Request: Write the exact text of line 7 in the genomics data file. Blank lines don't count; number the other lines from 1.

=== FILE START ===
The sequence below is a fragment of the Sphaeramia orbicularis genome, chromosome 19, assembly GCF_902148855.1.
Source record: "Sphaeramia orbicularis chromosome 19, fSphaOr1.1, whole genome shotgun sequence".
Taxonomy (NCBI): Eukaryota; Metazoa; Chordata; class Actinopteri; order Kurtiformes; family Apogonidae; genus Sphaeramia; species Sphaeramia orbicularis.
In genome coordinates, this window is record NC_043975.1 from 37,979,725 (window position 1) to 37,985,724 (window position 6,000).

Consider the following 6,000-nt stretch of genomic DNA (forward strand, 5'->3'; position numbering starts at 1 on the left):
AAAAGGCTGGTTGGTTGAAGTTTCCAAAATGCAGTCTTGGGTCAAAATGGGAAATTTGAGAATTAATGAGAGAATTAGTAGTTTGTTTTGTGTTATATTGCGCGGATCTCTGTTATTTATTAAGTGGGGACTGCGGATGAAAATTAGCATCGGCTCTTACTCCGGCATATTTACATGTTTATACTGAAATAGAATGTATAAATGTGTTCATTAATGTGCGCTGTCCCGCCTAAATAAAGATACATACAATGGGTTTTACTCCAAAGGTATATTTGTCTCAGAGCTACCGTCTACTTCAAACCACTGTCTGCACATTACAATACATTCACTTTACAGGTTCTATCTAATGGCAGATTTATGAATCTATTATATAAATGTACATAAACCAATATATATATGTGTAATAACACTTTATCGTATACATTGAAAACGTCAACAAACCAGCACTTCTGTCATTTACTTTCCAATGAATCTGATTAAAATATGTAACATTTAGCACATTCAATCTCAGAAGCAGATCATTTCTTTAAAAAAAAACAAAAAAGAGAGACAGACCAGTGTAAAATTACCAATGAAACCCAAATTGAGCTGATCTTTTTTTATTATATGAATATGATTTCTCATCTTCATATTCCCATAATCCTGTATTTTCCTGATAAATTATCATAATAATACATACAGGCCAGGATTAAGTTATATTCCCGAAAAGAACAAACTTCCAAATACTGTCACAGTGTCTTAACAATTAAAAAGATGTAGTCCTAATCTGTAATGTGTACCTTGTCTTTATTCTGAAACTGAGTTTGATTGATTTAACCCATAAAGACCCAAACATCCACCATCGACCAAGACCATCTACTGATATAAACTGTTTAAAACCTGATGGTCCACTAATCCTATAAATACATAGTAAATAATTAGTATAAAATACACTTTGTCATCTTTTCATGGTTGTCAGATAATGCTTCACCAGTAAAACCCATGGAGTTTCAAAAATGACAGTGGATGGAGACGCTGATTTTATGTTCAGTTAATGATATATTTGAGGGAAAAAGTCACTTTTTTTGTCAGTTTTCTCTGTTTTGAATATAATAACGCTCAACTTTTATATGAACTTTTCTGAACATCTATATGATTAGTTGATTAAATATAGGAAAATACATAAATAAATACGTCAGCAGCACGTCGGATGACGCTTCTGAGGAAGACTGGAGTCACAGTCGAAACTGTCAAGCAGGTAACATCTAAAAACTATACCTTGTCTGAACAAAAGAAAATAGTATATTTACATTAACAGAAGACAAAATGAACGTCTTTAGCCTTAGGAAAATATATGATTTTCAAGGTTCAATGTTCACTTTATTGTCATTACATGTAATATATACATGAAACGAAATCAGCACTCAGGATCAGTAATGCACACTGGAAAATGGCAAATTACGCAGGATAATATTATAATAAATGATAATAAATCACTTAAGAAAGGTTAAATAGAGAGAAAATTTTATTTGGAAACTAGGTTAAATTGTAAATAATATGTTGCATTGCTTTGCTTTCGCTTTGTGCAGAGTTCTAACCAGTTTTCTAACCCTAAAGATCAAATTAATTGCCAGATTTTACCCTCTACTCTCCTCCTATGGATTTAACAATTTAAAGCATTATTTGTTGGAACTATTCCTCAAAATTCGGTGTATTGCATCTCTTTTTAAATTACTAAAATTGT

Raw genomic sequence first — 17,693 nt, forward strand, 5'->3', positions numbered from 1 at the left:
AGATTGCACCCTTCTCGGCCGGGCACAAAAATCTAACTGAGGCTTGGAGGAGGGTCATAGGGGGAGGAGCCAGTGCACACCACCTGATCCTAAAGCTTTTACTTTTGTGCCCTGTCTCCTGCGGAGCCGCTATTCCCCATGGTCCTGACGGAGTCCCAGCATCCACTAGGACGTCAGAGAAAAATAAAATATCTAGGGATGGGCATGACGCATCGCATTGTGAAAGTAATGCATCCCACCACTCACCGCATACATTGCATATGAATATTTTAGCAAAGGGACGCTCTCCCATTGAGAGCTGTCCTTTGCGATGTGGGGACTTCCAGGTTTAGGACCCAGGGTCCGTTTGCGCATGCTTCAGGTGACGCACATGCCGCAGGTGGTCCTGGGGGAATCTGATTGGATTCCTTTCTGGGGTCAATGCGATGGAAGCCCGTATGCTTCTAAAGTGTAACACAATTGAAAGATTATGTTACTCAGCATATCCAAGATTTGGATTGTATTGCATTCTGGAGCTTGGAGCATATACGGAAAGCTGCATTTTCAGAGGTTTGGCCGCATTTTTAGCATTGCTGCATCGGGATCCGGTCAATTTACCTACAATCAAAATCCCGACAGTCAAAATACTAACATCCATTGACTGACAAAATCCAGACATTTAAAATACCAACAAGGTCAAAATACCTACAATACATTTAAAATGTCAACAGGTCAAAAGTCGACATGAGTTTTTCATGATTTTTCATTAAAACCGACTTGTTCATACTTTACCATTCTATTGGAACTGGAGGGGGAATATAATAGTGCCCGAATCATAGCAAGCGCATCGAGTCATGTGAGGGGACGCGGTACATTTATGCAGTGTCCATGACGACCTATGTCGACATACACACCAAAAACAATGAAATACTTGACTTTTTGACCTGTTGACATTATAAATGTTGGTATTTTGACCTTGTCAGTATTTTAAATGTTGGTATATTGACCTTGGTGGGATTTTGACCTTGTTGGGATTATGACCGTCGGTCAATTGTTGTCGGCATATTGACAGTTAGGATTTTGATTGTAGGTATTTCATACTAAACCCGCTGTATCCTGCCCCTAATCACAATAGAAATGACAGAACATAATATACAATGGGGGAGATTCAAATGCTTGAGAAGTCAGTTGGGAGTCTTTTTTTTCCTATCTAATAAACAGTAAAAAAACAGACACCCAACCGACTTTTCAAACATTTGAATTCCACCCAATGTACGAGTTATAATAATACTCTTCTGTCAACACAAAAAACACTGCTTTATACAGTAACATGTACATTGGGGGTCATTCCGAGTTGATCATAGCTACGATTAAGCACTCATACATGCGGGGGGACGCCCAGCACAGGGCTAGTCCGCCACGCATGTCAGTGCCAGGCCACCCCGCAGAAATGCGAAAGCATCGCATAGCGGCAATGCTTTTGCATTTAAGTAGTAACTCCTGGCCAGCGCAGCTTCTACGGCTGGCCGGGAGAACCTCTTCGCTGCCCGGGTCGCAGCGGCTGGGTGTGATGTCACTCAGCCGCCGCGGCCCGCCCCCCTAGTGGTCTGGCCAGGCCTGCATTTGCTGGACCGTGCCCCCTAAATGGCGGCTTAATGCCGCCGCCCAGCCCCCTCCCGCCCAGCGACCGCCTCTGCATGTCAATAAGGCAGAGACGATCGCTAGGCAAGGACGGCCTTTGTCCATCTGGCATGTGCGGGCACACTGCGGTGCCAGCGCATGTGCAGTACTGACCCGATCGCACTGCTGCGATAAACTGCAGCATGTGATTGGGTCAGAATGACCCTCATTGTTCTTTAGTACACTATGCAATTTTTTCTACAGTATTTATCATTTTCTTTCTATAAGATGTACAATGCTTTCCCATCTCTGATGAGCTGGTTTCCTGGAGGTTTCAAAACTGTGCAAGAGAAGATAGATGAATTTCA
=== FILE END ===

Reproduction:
Raw genomic sequence first — 17,693 nt, forward strand, 5'->3', positions numbered from 1 at the left: